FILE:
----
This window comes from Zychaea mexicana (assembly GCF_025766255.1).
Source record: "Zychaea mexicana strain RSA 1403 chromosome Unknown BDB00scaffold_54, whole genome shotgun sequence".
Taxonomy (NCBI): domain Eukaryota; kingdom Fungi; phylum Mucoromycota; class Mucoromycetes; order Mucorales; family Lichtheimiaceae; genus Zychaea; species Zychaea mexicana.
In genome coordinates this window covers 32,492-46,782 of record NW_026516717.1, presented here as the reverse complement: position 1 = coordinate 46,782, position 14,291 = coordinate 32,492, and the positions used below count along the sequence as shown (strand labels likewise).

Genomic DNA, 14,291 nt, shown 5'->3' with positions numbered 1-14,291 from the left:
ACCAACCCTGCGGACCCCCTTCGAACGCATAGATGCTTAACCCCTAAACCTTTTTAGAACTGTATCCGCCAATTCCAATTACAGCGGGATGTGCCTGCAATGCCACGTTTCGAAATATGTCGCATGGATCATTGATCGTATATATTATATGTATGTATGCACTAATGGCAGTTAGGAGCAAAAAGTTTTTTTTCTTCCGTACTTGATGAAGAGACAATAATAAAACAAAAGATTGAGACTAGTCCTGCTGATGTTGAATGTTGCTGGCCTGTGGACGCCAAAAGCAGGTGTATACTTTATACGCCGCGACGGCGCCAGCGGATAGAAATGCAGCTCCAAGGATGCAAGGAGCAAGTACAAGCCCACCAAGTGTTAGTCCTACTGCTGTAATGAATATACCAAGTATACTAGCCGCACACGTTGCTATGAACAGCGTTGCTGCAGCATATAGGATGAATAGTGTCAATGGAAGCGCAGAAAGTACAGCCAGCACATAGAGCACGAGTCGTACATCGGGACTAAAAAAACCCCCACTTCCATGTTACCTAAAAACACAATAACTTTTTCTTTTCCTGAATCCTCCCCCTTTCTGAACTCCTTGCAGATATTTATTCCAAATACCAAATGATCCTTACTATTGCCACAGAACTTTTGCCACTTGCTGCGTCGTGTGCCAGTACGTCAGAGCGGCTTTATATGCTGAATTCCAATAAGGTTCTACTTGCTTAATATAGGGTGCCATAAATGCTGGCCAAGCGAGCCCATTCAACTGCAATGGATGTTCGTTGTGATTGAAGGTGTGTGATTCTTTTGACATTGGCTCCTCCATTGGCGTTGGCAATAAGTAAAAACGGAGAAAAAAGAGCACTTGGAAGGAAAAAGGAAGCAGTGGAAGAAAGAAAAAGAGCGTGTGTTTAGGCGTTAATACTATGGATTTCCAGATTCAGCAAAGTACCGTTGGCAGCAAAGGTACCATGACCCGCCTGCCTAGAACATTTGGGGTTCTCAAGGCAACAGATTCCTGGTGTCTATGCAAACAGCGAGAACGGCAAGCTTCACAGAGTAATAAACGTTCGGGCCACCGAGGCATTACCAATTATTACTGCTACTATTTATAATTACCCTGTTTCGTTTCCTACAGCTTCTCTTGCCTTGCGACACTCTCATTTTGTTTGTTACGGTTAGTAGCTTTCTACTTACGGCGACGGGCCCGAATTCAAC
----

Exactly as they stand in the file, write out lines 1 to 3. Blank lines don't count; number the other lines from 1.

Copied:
This window comes from Zychaea mexicana (assembly GCF_025766255.1).
Source record: "Zychaea mexicana strain RSA 1403 chromosome Unknown BDB00scaffold_54, whole genome shotgun sequence".
Taxonomy (NCBI): domain Eukaryota; kingdom Fungi; phylum Mucoromycota; class Mucoromycetes; order Mucorales; family Lichtheimiaceae; genus Zychaea; species Zychaea mexicana.